Of the unfinished memoir’s 304 pages, roughly 80 are devoted to World War II, during which Harry Glixon earned two Purple Hearts, a Bronze Star with V for Valor and a recommendation for the Distinguished Service Cross. He also made history in such unprecedented fashion, it played on newsreels that cheered audiences in both the U.S. and Germany.
In November 1944, after 45 days in enemy hands-off coastal France, the Jewish atheist from New York became one of an eventual 149 Allied prisoners of war swapped for an equal number of German POWs in the only such exchange in the European Theater.
Thinking he was done with the war — the Geneva Convention of 1929 stipulated that repatriated prisoners could not return to active military service — Glixon was instead dispatched again to the front lines, where he lived in mortal fear of being captured inside Nazi Germany. He nearly went mad.
What: POW-MIA Outdoor Remembrance Educational Event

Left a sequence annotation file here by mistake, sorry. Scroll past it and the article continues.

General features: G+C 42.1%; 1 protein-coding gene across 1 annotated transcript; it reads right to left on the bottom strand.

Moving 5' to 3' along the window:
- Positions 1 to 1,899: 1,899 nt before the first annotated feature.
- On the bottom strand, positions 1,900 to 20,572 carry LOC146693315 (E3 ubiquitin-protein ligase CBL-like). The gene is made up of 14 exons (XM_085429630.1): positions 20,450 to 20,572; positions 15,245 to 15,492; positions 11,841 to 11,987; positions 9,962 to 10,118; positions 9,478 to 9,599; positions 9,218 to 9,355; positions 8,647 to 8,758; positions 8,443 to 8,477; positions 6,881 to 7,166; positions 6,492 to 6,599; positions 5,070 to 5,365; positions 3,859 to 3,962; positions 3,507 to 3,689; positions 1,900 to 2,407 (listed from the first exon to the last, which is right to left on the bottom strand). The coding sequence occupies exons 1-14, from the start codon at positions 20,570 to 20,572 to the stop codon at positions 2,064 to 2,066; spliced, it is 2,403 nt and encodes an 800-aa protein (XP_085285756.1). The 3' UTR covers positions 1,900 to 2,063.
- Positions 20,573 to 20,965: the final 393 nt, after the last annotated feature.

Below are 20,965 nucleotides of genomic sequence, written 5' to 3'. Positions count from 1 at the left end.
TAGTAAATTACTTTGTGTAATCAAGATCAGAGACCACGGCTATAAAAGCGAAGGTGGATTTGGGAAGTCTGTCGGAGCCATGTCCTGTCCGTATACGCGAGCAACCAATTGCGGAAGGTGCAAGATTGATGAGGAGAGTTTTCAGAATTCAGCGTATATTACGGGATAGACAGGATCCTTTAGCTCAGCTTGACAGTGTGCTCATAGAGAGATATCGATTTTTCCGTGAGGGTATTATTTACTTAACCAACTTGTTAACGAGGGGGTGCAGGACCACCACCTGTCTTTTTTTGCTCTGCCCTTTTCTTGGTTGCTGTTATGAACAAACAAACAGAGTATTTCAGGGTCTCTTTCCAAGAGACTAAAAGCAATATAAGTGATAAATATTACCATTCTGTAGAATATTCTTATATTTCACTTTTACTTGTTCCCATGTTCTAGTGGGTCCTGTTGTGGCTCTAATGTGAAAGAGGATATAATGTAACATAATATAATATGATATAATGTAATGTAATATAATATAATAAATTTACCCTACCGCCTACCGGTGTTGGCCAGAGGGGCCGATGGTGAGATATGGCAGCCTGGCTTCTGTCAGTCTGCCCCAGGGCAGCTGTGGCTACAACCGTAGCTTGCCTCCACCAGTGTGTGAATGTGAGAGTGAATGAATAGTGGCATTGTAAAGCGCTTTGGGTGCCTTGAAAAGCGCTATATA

When: 9 a.m. Saturday
Where: Sarasota National Cemetery, 9810 State Road 72
More information: 941-922-7200
On Saturday morning, Lorraine Glixon, 89, will no doubt be thinking of Harry’s trial by fire when she attends a ceremony called the POW/MIA Outdoor Remembrance Educational Event at Sarasota National Cemetery’s Patriot Plaza. National POW/MIA Recognition Day is typically observed on the third Friday of September.
Beginning at 9 a.m., Eagle Scouts led by Palm Beach teenager Joshua Katz will read the names of every veteran buried in the cemetery as part of Katz’s ongoing volunteer project called “No Soldier Should Ever Be Forgotten.”